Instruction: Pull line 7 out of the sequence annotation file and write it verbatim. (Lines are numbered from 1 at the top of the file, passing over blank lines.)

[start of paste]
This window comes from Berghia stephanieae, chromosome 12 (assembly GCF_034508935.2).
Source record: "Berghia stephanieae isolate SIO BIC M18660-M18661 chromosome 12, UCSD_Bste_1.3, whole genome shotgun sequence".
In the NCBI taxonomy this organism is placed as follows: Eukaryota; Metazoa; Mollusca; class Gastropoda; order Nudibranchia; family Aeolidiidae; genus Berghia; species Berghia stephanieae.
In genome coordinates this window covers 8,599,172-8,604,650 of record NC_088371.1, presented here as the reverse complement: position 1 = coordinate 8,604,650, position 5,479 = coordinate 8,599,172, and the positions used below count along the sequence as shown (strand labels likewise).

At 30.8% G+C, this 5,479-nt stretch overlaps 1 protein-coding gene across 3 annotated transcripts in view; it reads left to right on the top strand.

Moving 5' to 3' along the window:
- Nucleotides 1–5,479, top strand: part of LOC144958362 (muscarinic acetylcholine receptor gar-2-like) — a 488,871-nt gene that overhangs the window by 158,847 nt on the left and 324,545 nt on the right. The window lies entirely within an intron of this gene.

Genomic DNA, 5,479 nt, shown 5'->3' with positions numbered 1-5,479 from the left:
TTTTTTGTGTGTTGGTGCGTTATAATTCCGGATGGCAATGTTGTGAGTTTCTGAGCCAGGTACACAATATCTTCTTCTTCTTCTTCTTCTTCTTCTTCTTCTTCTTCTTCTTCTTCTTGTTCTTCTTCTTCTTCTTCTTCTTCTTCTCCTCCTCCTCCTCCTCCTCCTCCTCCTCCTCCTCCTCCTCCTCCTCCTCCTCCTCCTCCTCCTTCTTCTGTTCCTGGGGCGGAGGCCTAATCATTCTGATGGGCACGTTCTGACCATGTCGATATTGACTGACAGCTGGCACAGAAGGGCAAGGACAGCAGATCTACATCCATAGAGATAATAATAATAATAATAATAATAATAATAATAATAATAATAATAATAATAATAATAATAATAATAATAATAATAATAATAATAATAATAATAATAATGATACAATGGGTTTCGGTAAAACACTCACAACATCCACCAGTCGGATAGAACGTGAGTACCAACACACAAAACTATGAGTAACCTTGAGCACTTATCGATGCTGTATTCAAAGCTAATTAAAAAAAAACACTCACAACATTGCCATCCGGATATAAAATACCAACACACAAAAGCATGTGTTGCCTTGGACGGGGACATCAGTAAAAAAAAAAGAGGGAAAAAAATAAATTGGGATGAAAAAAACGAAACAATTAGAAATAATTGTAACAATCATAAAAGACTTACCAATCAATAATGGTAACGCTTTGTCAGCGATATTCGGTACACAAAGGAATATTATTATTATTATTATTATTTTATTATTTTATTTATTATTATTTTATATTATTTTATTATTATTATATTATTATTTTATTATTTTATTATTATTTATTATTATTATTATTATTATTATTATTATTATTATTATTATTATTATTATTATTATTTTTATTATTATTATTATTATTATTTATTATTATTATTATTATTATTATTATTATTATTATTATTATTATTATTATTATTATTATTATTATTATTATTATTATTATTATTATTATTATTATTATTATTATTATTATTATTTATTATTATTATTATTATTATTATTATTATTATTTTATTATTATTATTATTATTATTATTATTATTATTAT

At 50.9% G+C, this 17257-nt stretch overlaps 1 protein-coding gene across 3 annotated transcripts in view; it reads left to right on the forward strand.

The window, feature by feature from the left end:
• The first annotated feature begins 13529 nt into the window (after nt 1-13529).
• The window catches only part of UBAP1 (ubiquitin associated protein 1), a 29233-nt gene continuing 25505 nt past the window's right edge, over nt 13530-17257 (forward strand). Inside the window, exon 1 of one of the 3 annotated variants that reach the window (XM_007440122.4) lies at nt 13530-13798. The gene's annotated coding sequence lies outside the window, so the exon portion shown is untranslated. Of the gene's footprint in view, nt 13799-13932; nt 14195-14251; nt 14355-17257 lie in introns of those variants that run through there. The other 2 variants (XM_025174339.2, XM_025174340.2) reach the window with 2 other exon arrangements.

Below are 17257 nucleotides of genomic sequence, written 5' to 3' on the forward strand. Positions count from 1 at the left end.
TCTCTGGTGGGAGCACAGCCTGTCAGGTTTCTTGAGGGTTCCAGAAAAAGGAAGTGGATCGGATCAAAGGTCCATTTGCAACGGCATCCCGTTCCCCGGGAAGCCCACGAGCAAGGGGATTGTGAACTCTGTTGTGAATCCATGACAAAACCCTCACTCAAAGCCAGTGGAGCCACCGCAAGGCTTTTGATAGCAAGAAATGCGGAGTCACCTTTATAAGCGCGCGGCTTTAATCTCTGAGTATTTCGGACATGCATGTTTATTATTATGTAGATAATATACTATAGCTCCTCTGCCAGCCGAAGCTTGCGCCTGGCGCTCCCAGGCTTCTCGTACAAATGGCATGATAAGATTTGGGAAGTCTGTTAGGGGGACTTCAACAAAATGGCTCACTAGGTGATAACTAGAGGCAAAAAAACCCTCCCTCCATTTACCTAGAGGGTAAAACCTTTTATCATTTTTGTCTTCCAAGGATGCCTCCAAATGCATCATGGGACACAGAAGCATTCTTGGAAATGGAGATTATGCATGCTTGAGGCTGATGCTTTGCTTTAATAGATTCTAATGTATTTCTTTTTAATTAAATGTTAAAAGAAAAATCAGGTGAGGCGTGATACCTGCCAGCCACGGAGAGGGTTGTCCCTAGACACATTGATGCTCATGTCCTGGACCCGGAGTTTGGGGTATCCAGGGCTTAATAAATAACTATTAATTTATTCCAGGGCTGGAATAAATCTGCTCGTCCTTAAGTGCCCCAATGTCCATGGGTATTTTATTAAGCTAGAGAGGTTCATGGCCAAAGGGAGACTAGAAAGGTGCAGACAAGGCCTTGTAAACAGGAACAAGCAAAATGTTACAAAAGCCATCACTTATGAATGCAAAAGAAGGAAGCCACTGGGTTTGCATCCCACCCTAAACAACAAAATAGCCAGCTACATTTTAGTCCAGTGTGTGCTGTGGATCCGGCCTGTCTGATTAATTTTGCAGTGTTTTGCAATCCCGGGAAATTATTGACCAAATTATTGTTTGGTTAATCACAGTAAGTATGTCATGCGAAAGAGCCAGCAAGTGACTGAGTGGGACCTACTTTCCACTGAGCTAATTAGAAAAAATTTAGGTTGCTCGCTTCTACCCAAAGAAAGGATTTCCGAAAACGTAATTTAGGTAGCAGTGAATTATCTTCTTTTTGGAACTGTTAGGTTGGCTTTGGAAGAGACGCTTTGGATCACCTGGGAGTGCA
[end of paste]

- Nucleotides 1–5,479, top strand: part of LOC144958362 (muscarinic acetylcholine receptor gar-2-like) — a 488,871-nt gene that overhangs the window by 158,847 nt on the left and 324,545 nt on the right. The window lies entirely within an intron of this gene.